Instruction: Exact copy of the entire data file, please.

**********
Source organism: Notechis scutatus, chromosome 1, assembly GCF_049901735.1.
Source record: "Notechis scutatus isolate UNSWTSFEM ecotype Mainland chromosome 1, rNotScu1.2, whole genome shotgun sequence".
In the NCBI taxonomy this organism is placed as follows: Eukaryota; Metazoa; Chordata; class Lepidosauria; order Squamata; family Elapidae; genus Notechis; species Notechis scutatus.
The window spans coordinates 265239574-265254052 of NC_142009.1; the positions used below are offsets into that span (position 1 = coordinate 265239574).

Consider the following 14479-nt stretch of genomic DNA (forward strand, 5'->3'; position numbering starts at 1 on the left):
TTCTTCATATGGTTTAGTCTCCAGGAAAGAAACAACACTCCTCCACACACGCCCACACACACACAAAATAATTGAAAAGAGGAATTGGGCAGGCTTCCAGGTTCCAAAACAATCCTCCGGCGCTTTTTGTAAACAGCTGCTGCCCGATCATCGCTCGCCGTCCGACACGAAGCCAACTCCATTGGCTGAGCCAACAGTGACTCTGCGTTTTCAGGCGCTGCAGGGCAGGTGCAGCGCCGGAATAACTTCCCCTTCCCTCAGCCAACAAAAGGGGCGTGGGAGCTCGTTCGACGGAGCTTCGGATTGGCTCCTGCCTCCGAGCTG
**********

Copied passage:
Source organism: Notechis scutatus, chromosome 1, assembly GCF_049901735.1.
Source record: "Notechis scutatus isolate UNSWTSFEM ecotype Mainland chromosome 1, rNotScu1.2, whole genome shotgun sequence".
In the NCBI taxonomy this organism is placed as follows: Eukaryota; Metazoa; Chordata; class Lepidosauria; order Squamata; family Elapidae; genus Notechis; species Notechis scutatus.
The window spans coordinates 265239574-265254052 of NC_142009.1; the positions used below are offsets into that span (position 1 = coordinate 265239574).

Consider the following 14479-nt stretch of genomic DNA (forward strand, 5'->3'; position numbering starts at 1 on the left):
TTCTTCATATGGTTTAGTCTCCAGGAAAGAAACAACACTCCTCCACACACGCCCACACACACACAAAATAATTGAAAAGAGGAATTGGGCAGGCTTCCAGGTTCCAAAACAATCCTCCGGCGCTTTTTGTAAACAGCTGCTGCCCGATCATCGCTCGCCGTCCGACACGAAGCCAACTCCATTGGCTGAGCCAACAGTGACTCTGCGTTTTCAGGCGCTGCAGGGCAGGTGCAGCGCCGGAATAACTTCCCCTTCCCTCAGCCAACAAAAGGGGCGTGGGAGCTCGTTCGACGGAGCTTCGGATTGGCTCCTGCCTCCGAGCTG